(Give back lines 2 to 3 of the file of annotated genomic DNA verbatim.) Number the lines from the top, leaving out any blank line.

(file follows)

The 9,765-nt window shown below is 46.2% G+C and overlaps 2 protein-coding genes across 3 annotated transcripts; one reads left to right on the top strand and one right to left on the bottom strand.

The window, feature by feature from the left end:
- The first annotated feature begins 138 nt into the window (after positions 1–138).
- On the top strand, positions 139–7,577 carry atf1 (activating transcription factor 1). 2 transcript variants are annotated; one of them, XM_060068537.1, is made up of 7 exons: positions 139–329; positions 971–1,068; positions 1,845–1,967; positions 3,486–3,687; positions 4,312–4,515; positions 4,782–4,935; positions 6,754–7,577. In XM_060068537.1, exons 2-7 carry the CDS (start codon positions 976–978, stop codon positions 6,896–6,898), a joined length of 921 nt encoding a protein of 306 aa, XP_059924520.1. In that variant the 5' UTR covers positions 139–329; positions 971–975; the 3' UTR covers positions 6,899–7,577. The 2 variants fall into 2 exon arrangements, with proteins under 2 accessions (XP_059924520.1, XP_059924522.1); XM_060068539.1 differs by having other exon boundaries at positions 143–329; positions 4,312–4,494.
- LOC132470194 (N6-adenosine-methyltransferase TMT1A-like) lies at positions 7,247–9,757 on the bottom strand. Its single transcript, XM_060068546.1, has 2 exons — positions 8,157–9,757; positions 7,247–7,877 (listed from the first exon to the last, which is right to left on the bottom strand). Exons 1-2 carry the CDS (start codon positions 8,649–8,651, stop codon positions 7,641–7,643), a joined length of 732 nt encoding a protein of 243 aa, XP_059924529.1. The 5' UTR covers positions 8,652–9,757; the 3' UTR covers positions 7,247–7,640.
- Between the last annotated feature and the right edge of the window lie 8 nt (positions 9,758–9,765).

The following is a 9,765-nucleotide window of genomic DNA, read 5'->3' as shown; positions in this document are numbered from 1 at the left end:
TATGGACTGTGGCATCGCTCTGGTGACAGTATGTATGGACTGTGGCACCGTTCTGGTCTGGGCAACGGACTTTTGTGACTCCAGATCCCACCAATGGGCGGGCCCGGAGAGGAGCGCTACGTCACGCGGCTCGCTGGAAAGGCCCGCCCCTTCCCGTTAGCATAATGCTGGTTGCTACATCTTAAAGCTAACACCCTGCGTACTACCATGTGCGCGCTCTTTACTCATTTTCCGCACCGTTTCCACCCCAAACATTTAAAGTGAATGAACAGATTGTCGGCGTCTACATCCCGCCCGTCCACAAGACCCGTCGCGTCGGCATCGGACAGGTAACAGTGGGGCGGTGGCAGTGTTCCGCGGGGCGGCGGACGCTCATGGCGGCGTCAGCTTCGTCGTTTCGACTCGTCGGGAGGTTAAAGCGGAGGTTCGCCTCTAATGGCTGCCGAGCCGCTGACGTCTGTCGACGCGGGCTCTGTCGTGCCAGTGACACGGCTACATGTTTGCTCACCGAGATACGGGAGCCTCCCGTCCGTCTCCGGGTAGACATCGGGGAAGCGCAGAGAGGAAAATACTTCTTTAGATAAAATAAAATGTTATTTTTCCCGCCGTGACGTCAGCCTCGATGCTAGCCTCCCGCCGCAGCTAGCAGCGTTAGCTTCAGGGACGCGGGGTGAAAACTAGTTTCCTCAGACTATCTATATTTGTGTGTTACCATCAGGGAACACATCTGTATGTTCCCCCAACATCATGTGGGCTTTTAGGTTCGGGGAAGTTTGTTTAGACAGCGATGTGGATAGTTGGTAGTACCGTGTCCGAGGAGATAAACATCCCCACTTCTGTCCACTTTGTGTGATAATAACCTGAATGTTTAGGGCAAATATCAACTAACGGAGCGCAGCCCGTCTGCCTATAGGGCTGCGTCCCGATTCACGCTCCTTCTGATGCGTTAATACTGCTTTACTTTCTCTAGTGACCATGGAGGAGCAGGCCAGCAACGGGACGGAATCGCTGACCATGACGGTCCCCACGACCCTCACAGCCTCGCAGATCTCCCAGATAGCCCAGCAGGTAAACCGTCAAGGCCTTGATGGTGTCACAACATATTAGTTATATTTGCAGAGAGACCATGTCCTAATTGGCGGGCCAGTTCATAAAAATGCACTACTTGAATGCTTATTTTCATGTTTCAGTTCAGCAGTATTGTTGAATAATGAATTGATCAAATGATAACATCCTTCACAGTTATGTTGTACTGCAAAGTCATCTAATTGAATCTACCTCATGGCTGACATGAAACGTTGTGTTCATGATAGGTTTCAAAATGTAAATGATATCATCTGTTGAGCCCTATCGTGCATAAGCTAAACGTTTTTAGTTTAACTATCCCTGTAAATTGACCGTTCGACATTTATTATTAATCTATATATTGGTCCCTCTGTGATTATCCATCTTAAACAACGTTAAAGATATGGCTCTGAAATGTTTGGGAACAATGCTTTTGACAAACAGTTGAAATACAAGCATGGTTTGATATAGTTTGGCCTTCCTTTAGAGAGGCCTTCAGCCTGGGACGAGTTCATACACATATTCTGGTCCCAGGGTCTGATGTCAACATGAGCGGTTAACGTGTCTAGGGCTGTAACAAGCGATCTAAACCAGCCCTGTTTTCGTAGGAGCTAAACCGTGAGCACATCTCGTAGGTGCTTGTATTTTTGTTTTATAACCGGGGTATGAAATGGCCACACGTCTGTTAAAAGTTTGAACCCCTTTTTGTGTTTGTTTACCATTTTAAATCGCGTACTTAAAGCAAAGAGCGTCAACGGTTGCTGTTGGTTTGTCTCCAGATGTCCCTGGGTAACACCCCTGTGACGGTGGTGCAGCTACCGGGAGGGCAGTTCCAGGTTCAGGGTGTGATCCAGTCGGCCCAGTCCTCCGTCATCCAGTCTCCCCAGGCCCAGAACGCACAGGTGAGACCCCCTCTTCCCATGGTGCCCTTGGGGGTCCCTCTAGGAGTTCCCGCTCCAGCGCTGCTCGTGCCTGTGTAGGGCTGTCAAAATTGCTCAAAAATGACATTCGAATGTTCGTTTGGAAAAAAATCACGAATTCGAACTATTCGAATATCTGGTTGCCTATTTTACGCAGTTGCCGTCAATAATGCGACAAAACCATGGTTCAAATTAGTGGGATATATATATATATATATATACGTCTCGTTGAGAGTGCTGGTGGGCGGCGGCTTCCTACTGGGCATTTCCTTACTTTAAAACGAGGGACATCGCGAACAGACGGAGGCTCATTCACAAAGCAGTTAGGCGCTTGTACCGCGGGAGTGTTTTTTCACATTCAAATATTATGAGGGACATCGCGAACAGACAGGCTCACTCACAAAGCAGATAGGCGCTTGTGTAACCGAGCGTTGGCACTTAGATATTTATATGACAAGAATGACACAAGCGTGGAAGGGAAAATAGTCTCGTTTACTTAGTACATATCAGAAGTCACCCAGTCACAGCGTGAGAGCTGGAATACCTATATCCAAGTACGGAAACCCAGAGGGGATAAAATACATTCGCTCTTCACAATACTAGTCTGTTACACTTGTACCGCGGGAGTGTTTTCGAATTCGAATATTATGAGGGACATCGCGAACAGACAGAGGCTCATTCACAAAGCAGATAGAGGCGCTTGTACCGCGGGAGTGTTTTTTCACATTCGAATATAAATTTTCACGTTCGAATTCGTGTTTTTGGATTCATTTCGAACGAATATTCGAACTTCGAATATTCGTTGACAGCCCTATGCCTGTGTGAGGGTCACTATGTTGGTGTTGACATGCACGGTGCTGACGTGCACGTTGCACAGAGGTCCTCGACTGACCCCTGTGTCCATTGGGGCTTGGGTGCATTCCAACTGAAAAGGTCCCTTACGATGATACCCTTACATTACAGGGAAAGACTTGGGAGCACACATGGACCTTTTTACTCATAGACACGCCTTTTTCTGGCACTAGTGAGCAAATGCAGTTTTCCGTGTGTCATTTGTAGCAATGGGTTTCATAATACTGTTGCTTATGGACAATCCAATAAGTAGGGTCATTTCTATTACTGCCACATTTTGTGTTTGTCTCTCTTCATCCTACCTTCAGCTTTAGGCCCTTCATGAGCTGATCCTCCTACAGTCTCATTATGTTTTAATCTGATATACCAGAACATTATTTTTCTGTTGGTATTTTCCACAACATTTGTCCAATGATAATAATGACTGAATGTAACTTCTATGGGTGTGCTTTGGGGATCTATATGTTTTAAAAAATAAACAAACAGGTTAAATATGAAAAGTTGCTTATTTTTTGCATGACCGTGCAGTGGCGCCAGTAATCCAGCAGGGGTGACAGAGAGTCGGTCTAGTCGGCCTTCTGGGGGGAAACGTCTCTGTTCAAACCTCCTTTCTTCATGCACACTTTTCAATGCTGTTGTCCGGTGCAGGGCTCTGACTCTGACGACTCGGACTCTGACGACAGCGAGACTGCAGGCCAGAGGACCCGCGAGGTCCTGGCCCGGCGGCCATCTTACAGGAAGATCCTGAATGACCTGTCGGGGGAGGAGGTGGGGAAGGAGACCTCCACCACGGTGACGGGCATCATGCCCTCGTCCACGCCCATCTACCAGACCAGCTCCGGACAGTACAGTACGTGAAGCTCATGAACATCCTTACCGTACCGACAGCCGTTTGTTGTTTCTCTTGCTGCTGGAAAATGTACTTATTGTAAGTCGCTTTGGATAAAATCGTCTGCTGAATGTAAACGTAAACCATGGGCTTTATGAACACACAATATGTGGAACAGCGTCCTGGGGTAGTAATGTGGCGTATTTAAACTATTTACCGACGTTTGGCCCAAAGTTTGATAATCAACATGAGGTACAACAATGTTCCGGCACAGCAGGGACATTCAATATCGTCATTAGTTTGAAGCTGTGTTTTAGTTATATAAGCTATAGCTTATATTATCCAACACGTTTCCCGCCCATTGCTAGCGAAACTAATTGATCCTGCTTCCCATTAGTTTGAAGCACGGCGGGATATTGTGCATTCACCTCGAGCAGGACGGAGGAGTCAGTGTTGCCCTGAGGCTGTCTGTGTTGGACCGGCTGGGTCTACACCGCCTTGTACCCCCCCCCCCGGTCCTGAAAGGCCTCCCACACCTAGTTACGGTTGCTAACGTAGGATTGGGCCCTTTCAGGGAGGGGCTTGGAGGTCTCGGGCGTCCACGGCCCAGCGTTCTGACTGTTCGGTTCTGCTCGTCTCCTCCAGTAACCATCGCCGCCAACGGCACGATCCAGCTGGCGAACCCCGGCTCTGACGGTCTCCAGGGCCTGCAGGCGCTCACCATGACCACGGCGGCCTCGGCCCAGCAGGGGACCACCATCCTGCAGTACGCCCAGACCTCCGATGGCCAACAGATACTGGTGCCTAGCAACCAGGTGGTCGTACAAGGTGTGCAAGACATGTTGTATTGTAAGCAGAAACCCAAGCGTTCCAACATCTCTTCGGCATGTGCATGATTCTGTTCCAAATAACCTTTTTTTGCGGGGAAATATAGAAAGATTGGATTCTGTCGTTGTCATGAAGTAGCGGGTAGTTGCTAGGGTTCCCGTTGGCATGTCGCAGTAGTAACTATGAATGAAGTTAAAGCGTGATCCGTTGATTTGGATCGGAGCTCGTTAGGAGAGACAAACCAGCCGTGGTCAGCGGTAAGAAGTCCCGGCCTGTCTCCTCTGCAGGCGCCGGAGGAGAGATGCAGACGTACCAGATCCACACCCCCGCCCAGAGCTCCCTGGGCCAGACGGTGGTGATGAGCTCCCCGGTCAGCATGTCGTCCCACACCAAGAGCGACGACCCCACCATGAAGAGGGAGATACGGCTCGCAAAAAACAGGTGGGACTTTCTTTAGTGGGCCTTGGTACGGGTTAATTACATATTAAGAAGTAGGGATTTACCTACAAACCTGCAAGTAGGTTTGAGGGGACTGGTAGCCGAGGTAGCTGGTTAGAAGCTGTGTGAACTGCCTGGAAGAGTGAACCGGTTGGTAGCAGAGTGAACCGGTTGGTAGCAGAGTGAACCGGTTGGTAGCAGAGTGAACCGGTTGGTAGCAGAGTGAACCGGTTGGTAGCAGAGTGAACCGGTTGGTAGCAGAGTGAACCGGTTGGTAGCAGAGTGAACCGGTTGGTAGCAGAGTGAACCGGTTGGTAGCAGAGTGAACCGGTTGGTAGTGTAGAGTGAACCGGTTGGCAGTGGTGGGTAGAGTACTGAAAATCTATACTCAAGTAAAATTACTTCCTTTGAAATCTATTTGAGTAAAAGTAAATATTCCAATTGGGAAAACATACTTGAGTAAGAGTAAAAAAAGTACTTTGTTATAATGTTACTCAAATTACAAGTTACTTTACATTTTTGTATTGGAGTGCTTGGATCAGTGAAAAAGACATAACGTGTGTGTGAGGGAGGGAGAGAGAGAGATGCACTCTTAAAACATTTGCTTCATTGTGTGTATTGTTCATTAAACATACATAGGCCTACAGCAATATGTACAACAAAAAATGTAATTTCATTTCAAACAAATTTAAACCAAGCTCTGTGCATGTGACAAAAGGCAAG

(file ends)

The window, feature by feature from the left end:
- The first annotated feature begins 138 nt into the window (after positions 1–138).